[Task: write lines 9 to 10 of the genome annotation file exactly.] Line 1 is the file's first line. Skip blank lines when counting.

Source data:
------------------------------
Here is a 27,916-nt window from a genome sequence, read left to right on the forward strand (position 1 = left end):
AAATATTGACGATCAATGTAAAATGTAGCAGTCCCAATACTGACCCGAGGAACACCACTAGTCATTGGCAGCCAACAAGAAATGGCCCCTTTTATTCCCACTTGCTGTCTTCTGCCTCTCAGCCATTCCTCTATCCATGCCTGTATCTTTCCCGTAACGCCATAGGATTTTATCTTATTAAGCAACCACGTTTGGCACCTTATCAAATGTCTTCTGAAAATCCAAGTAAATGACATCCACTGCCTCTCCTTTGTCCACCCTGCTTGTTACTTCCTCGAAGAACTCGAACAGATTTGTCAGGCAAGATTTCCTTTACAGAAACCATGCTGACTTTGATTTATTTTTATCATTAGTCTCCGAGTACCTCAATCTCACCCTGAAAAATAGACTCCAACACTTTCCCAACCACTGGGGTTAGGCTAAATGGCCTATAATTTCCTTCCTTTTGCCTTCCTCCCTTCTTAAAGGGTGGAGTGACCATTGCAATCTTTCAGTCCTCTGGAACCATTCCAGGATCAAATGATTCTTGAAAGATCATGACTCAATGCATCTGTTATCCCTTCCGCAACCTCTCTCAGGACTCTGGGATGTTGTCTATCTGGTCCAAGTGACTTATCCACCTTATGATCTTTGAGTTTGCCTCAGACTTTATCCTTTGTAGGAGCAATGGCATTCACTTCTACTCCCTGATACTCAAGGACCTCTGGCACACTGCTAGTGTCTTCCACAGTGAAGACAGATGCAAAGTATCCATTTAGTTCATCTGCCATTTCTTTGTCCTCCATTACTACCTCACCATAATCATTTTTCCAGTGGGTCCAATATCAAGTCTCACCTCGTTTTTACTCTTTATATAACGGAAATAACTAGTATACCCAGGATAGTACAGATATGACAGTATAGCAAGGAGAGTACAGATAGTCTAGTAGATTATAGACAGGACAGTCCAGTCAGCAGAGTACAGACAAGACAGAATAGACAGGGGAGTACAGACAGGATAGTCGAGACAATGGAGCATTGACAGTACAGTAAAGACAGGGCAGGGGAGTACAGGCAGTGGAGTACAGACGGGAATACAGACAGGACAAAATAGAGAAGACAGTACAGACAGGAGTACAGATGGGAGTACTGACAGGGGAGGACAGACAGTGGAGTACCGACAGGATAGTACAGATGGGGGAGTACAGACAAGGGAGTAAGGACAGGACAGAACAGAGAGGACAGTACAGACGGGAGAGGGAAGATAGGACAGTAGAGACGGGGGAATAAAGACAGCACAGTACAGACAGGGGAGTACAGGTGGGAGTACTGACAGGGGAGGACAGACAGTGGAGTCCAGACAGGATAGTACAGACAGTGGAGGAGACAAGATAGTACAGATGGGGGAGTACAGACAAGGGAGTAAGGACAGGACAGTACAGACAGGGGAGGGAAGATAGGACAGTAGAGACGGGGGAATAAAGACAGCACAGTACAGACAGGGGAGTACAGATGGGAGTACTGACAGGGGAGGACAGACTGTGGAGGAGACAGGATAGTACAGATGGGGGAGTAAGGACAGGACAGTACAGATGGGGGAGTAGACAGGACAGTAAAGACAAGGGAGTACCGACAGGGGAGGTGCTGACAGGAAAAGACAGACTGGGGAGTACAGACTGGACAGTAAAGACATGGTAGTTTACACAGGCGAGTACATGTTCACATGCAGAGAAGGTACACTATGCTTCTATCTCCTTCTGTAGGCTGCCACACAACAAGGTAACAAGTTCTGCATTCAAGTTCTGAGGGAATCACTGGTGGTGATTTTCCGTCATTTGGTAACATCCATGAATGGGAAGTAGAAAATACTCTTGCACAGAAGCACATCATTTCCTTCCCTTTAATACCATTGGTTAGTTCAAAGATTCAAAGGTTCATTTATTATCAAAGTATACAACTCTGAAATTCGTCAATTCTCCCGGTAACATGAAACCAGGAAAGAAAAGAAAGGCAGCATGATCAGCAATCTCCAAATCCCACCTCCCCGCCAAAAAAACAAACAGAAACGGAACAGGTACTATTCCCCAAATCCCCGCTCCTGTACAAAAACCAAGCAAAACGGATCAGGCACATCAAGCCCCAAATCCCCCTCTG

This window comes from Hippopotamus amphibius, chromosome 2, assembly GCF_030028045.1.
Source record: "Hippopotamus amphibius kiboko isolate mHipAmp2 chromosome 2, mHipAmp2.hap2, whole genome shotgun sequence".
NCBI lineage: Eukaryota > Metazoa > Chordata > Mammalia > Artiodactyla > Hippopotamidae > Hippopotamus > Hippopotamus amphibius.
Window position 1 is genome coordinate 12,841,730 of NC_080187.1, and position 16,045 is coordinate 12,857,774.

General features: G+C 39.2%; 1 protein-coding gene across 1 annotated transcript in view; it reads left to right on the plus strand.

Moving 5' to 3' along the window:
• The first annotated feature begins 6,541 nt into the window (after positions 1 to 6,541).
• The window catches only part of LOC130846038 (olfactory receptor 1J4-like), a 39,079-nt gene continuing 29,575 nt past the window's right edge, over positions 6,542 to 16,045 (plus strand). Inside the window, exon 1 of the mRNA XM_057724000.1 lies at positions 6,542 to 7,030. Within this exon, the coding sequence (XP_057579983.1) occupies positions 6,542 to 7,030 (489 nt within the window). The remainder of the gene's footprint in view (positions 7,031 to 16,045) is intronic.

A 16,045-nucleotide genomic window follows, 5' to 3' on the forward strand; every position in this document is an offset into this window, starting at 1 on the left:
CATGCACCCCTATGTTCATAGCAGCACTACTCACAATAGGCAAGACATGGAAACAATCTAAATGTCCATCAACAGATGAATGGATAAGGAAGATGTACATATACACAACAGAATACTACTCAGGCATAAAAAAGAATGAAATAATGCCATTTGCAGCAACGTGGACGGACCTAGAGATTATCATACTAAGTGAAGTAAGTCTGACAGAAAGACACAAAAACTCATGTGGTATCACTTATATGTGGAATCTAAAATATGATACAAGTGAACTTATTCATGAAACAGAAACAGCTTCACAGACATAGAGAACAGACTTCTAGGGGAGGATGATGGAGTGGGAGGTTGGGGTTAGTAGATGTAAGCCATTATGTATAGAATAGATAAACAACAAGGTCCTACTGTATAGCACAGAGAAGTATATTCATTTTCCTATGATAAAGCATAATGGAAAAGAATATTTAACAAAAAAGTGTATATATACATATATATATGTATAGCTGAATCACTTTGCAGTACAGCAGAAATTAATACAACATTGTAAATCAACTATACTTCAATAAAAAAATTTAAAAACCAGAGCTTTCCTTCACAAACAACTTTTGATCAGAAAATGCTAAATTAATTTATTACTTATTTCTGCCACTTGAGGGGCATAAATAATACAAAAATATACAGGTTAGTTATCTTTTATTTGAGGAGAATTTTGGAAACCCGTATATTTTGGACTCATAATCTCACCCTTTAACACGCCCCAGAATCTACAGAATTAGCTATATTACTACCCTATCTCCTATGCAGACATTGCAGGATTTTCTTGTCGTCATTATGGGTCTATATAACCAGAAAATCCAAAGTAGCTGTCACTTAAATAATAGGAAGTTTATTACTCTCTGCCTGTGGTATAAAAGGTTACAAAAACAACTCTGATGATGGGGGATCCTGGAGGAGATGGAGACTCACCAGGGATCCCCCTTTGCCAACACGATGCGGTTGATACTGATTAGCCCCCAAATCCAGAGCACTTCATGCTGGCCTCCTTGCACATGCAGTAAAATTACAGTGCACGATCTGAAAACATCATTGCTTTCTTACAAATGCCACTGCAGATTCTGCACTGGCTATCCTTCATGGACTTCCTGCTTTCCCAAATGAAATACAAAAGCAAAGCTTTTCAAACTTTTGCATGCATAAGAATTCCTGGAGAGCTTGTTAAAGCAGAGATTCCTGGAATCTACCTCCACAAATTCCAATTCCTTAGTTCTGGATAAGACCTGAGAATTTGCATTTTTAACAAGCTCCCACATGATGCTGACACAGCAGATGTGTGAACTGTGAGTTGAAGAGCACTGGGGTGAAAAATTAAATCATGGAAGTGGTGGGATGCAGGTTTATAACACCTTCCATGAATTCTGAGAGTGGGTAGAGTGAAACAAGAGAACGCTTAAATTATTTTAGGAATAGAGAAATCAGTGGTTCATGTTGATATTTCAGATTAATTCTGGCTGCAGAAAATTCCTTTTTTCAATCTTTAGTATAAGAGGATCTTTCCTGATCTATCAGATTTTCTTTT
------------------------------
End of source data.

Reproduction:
• The first annotated feature begins 6,541 nt into the window (after positions 1 to 6,541).
• The window catches only part of LOC130846038 (olfactory receptor 1J4-like), a 39,079-nt gene continuing 29,575 nt past the window's right edge, over positions 6,542 to 16,045 (plus strand). Inside the window, exon 1 of the mRNA XM_057724000.1 lies at positions 6,542 to 7,030. Within this exon, the coding sequence (XP_057579983.1) occupies positions 6,542 to 7,030 (489 nt within the window). The remainder of the gene's footprint in view (positions 7,031 to 16,045) is intronic.